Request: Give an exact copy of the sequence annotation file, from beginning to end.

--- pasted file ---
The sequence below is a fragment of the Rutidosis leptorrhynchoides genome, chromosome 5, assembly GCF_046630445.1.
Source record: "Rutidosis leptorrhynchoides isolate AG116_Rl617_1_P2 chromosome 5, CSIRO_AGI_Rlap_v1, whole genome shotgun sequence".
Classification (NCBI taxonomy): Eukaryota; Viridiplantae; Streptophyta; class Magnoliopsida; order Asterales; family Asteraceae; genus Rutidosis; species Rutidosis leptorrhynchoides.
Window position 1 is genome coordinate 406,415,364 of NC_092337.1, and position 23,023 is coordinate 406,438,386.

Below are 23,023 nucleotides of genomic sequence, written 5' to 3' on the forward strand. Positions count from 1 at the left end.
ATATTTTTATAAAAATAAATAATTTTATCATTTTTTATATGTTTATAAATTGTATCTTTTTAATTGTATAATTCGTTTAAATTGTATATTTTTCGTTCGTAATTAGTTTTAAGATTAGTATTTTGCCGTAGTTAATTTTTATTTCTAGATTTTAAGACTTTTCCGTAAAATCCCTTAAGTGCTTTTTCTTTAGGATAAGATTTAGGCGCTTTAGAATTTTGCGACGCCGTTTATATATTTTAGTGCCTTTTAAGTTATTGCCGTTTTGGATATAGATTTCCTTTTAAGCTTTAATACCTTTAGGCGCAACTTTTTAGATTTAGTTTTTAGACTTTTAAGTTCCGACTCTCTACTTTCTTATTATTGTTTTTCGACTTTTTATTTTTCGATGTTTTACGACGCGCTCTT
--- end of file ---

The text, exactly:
The sequence below is a fragment of the Rutidosis leptorrhynchoides genome, chromosome 5, assembly GCF_046630445.1.
Source record: "Rutidosis leptorrhynchoides isolate AG116_Rl617_1_P2 chromosome 5, CSIRO_AGI_Rlap_v1, whole genome shotgun sequence".
Classification (NCBI taxonomy): Eukaryota; Viridiplantae; Streptophyta; class Magnoliopsida; order Asterales; family Asteraceae; genus Rutidosis; species Rutidosis leptorrhynchoides.
Window position 1 is genome coordinate 406,415,364 of NC_092337.1, and position 23,023 is coordinate 406,438,386.

Below are 23,023 nucleotides of genomic sequence, written 5' to 3' on the forward strand. Positions count from 1 at the left end.
ATATTTTTATAAAAATAAATAATTTTATCATTTTTTATATGTTTATAAATTGTATCTTTTTAATTGTATAATTCGTTTAAATTGTATATTTTTCGTTCGTAATTAGTTTTAAGATTAGTATTTTGCCGTAGTTAATTTTTATTTCTAGATTTTAAGACTTTTCCGTAAAATCCCTTAAGTGCTTTTTCTTTAGGATAAGATTTAGGCGCTTTAGAATTTTGCGACGCCGTTTATATATTTTAGTGCCTTTTAAGTTATTGCCGTTTTGGATATAGATTTCCTTTTAAGCTTTAATACCTTTAGGCGCAACTTTTTAGATTTAGTTTTTAGACTTTTAAGTTCCGACTCTCTACTTTCTTATTATTGTTTTTCGACTTTTTATTTTTCGATGTTTTACGACGCGCTCTT